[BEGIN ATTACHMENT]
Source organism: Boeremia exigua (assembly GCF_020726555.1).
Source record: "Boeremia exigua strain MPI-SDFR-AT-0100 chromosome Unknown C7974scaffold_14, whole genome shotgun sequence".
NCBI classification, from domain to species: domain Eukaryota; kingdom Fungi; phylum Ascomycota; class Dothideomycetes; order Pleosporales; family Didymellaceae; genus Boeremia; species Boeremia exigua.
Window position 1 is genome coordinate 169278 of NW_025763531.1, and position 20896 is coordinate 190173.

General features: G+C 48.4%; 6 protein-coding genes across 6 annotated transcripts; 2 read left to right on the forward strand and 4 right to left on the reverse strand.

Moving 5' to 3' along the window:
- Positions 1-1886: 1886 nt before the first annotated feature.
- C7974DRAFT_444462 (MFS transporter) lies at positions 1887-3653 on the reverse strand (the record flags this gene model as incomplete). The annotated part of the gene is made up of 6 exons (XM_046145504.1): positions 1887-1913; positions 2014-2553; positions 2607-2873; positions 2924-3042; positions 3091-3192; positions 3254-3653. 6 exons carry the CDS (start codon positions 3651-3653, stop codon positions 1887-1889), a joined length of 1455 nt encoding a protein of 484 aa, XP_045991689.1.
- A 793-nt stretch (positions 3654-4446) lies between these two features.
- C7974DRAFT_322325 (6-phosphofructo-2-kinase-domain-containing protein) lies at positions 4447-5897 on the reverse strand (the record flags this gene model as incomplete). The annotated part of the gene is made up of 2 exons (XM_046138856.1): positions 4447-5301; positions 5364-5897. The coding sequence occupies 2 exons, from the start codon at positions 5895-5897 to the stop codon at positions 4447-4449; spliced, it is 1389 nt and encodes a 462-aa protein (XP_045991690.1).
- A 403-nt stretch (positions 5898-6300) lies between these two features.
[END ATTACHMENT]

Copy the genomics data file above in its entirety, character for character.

Source organism: Boeremia exigua (assembly GCF_020726555.1).
Source record: "Boeremia exigua strain MPI-SDFR-AT-0100 chromosome Unknown C7974scaffold_14, whole genome shotgun sequence".
NCBI classification, from domain to species: domain Eukaryota; kingdom Fungi; phylum Ascomycota; class Dothideomycetes; order Pleosporales; family Didymellaceae; genus Boeremia; species Boeremia exigua.
Window position 1 is genome coordinate 169278 of NW_025763531.1, and position 20896 is coordinate 190173.

General features: G+C 48.4%; 6 protein-coding genes across 6 annotated transcripts; 2 read left to right on the forward strand and 4 right to left on the reverse strand.

Moving 5' to 3' along the window:
- Positions 1-1886: 1886 nt before the first annotated feature.
- C7974DRAFT_444462 (MFS transporter) lies at positions 1887-3653 on the reverse strand (the record flags this gene model as incomplete). The annotated part of the gene is made up of 6 exons (XM_046145504.1): positions 1887-1913; positions 2014-2553; positions 2607-2873; positions 2924-3042; positions 3091-3192; positions 3254-3653. 6 exons carry the CDS (start codon positions 3651-3653, stop codon positions 1887-1889), a joined length of 1455 nt encoding a protein of 484 aa, XP_045991689.1.
- A 793-nt stretch (positions 3654-4446) lies between these two features.
- C7974DRAFT_322325 (6-phosphofructo-2-kinase-domain-containing protein) lies at positions 4447-5897 on the reverse strand (the record flags this gene model as incomplete). The annotated part of the gene is made up of 2 exons (XM_046138856.1): positions 4447-5301; positions 5364-5897. The coding sequence occupies 2 exons, from the start codon at positions 5895-5897 to the stop codon at positions 4447-4449; spliced, it is 1389 nt and encodes a 462-aa protein (XP_045991690.1).
- A 403-nt stretch (positions 5898-6300) lies between these two features.